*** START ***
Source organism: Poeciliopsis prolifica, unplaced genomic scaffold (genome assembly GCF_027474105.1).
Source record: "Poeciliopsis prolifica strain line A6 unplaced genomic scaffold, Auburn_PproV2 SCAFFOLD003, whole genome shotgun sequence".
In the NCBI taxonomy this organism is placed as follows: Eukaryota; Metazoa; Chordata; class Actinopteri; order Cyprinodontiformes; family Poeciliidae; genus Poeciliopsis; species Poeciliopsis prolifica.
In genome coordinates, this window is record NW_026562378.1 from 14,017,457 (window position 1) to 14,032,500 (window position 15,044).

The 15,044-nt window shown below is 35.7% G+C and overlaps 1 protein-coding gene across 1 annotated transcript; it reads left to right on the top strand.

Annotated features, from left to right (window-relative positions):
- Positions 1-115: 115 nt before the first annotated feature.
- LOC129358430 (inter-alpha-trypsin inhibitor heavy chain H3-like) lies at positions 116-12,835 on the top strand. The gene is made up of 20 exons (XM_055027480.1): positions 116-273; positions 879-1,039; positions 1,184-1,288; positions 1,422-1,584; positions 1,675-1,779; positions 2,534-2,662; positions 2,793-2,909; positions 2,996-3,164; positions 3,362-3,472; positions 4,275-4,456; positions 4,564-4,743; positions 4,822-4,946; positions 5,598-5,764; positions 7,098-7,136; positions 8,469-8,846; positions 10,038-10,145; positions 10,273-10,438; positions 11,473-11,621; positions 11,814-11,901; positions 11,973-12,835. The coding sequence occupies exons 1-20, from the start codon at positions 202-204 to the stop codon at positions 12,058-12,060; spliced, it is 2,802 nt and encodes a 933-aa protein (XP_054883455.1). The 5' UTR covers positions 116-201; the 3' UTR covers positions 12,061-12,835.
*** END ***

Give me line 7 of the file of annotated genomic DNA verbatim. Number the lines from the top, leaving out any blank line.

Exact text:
- Positions 1-115: 115 nt before the first annotated feature.